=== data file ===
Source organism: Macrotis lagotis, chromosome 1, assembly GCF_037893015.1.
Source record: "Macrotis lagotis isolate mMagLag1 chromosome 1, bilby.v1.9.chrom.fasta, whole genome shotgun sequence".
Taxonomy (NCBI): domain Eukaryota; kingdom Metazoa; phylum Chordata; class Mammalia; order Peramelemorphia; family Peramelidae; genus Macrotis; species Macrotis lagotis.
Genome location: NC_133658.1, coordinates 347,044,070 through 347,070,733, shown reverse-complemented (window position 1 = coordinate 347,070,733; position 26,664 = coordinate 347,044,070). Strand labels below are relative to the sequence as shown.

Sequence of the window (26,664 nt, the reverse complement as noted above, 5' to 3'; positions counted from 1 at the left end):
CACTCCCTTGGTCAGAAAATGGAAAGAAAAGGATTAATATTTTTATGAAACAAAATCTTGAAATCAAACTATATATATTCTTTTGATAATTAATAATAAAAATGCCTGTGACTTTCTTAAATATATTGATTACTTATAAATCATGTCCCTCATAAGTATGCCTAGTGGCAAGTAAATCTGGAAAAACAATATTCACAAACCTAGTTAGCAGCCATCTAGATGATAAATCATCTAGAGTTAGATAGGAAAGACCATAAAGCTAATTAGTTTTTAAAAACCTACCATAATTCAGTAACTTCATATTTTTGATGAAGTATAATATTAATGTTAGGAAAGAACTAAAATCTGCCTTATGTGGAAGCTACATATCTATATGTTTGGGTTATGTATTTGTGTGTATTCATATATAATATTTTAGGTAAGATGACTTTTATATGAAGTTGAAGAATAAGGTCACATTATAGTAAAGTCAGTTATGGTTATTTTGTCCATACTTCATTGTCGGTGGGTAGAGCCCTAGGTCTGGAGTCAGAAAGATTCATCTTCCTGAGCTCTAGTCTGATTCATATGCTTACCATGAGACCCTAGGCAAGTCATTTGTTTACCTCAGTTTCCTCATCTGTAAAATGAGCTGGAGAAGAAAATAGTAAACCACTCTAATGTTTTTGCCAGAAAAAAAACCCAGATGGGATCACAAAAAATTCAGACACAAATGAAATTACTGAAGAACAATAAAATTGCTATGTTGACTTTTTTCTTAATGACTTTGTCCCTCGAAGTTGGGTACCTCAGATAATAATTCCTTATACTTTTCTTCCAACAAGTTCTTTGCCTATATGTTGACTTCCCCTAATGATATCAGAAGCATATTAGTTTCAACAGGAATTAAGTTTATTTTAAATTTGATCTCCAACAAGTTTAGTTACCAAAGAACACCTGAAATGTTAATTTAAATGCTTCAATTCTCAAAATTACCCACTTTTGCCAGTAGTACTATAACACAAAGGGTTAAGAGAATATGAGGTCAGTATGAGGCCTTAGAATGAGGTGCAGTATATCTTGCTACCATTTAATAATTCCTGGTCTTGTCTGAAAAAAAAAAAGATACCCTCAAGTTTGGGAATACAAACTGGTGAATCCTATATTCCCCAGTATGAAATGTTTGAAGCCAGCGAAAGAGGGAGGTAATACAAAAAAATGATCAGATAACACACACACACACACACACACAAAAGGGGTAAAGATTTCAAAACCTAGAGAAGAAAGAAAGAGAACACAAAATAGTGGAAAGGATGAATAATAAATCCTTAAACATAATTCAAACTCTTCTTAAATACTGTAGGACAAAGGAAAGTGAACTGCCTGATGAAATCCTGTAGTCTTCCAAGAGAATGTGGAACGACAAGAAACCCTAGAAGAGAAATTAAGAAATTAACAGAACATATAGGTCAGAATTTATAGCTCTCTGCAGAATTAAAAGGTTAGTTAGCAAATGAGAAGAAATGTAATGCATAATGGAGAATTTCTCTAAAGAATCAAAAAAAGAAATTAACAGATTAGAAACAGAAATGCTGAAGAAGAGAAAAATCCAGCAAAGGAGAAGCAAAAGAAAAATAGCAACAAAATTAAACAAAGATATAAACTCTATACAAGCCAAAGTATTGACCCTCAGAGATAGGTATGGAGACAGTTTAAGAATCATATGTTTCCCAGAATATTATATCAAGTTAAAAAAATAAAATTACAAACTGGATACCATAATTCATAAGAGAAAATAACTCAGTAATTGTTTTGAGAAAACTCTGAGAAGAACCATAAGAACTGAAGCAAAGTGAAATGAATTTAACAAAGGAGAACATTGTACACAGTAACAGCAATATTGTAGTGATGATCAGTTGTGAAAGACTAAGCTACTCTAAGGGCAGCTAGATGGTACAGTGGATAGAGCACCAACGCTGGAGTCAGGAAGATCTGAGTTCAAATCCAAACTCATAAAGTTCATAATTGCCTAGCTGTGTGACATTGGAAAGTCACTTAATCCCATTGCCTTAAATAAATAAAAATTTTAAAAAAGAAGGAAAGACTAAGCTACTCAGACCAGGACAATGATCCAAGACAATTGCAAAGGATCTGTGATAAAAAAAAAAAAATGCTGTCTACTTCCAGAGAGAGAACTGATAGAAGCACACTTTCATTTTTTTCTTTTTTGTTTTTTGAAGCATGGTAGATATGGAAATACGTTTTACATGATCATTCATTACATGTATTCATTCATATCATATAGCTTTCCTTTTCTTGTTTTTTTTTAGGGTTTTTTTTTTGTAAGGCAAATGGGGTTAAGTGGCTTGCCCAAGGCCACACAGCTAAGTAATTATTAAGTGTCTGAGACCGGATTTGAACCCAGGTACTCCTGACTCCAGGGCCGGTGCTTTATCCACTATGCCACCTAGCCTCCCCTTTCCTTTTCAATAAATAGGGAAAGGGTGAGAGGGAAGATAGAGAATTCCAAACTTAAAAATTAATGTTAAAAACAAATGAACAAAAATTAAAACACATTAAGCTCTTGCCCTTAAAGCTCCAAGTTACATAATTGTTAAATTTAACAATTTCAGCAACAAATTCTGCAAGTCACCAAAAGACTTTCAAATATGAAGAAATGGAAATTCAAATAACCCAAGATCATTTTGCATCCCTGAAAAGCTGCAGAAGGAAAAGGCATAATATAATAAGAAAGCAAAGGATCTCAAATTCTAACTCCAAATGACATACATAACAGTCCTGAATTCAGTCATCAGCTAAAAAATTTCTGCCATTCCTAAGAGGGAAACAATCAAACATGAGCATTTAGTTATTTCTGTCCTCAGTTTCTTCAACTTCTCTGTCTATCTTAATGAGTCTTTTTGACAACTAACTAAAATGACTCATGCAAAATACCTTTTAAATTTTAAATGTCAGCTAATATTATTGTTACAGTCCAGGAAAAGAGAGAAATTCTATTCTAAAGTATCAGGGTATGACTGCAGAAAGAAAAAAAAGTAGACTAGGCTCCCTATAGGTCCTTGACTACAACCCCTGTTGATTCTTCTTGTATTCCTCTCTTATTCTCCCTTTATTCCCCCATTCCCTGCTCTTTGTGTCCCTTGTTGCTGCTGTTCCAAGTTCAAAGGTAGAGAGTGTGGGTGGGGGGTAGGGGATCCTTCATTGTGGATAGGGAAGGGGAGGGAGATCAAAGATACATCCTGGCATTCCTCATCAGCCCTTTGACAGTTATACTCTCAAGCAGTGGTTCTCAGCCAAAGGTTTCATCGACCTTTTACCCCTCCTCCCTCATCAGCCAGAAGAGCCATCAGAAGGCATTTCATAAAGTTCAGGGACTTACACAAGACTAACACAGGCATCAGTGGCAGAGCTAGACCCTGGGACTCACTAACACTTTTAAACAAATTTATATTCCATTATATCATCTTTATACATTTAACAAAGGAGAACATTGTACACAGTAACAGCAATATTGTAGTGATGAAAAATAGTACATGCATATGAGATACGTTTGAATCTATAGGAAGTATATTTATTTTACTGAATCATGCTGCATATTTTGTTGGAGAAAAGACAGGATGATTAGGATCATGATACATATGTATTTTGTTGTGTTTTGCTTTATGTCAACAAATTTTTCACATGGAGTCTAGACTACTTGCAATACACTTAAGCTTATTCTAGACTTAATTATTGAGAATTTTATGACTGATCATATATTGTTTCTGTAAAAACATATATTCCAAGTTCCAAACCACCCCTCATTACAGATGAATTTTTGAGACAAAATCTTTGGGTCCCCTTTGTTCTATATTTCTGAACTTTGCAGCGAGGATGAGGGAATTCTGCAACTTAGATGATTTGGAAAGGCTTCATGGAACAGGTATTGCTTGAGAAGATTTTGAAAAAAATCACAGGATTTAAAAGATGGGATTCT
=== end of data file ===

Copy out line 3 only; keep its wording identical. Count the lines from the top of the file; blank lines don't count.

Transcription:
Taxonomy (NCBI): domain Eukaryota; kingdom Metazoa; phylum Chordata; class Mammalia; order Peramelemorphia; family Peramelidae; genus Macrotis; species Macrotis lagotis.